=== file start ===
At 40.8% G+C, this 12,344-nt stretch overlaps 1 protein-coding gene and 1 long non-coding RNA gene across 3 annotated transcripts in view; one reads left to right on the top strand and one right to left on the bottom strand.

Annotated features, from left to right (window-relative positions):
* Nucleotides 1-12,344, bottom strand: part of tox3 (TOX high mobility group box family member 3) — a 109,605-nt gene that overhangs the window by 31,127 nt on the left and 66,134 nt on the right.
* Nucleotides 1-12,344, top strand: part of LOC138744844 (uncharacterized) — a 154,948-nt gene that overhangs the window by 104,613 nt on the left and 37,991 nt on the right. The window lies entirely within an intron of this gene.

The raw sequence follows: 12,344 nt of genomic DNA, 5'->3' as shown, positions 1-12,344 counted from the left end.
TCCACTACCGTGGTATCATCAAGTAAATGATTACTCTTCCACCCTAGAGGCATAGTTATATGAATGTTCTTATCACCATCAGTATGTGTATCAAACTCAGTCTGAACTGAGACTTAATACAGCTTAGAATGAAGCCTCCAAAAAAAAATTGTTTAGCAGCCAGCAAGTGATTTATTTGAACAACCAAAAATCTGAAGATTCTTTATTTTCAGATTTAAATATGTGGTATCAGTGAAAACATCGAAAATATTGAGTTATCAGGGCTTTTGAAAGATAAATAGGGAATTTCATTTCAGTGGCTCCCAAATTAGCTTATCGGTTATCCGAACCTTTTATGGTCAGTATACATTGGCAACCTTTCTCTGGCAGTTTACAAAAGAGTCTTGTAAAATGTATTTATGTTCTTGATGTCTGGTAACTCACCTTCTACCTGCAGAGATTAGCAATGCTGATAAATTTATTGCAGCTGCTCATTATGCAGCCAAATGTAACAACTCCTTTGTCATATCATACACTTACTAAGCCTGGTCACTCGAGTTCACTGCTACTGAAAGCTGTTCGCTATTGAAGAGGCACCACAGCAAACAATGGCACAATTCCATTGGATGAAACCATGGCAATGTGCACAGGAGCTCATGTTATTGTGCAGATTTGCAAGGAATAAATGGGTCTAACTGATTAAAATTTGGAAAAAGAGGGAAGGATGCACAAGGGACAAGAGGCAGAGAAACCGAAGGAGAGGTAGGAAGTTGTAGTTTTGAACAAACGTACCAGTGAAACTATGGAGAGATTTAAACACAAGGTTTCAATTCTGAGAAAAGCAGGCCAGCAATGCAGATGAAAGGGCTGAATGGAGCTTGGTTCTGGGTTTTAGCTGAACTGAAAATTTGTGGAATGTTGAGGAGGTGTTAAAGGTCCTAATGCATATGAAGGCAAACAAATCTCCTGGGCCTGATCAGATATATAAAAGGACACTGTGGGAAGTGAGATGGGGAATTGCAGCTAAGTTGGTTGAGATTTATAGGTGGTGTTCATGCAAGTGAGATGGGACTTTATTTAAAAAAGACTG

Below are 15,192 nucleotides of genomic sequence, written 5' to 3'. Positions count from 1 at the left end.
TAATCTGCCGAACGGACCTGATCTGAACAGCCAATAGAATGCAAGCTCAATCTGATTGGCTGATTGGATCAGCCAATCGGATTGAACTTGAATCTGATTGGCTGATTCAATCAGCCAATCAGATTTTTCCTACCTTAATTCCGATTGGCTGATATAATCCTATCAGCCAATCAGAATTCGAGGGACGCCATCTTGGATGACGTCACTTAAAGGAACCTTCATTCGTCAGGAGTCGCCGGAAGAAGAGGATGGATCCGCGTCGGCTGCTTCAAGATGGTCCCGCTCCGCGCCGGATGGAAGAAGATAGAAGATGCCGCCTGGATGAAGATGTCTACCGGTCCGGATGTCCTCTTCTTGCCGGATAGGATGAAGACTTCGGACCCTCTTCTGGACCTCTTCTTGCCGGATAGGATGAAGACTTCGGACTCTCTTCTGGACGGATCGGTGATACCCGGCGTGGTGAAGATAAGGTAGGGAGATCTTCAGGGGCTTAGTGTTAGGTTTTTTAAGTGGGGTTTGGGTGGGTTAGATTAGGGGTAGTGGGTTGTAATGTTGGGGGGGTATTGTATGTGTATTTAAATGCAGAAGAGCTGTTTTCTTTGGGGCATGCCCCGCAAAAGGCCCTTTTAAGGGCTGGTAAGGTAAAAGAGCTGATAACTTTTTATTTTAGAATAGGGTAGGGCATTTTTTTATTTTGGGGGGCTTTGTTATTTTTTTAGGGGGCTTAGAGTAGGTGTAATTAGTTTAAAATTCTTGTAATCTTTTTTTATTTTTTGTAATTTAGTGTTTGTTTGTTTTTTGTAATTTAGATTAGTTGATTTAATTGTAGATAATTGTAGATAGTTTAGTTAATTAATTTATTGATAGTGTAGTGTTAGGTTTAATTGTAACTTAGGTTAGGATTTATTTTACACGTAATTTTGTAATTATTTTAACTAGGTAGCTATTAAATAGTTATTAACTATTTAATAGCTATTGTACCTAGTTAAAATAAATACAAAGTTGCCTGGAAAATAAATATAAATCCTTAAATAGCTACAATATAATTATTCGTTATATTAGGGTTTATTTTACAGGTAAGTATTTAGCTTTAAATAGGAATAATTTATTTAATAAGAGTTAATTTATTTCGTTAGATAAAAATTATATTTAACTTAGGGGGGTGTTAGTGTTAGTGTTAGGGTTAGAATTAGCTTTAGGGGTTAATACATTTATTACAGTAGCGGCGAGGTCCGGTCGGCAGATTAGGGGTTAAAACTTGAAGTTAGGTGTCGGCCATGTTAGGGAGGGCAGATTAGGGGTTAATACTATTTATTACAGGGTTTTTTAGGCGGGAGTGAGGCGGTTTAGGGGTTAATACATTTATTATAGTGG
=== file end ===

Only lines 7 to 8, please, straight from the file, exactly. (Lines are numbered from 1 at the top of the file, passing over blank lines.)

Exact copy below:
Below are 15,192 nucleotides of genomic sequence, written 5' to 3'. Positions count from 1 at the left end.
TAATCTGCCGAACGGACCTGATCTGAACAGCCAATAGAATGCAAGCTCAATCTGATTGGCTGATTGGATCAGCCAATCGGATTGAACTTGAATCTGATTGGCTGATTCAATCAGCCAATCAGATTTTTCCTACCTTAATTCCGATTGGCTGATATAATCCTATCAGCCAATCAGAATTCGAGGGACGCCATCTTGGATGACGTCACTTAAAGGAACCTTCATTCGTCAGGAGTCGCCGGAAGAAGAGGATGGATCCGCGTCGGCTGCTTCAAGATGGTCCCGCTCCGCGCCGGATGGAAGAAGATAGAAGATGCCGCCTGGATGAAGATGTCTACCGGTCCGGATGTCCTCTTCTTGCCGGATAGGATGAAGACTTCGGACCCTCTTCTGGACCTCTTCTTGCCGGATAGGATGAAGACTTCGGACTCTCTTCTGGACGGATCGGTGATACCCGGCGTGGTGAAGATAAGGTAGGGAGATCTTCAGGGGCTTAGTGTTAGGTTTTTTAAGTGGGGTTTGGGTGGGTTAGATTAGGGGTAGTGGGTTGTAATGTTGGGGGGGTATTGTATGTGTATTTAAATGCAGAAGAGCTGTTTTCTTTGGGGCATGCCCCGCAAAAGGCCCTTTTAAGGGCTGGTAAGGTAAAAGAGCTGATAACTTTTTATTTTAGAATAGGGTAGGGCATTTTTTTATTTTGGGGGGCTTTGTTATTTTTTTAGGGGGCTTAGAGTAGGTGTAATTAGTTTAAAATTCTTGTAATCTTTTTTTATTTTTTGTAATTTAGTGTTTGTTTGTTTTTTGTAATTTAGATTAGTTGATTTAATTGTAGATAATTGTAGATAGTTTAGTTAATTAATTTATTGATAGTGTAGTGTTAGGTTTAATTGTAACTTAGGTTAGGATTTATTTTACACGTAATTTTGTAATTATTTTAACTAGGTAGCTATTAAATAGTTATTAACTATTTAATAGCTATTGTACCTAGTTAAAATAAATACAAAGTTGCCTGGAAAATAAATATAAATCCTTAAATAGCTACAATATAATTATTCGTTATATTAGGGTTTATTTTACAGGTAAGTATTTAGCTTTAAATAGGAATAATTTATTTAATAAGAGTTAATTTATTTCGTTAGATAAAAATTATATTTAACTTAGGGGGGTGTTAGTGTTAGTGTTAGGGTTAGAATTAGCTTTAGGGGTTAATACATTTATTACAGTAGCGGCGAGGTCCGGTCGGCAGATTAGGGGTTAAAACTTGAAGTTAGGTGTCGGCCATGTTAGGGAGGGCAGATTAGGGGTTAATACTATTTATTACAGGGTTTTTTAGGCGGGAGTGAGGCGGTTTAGGGGTTAATACATTTATTATAGTGG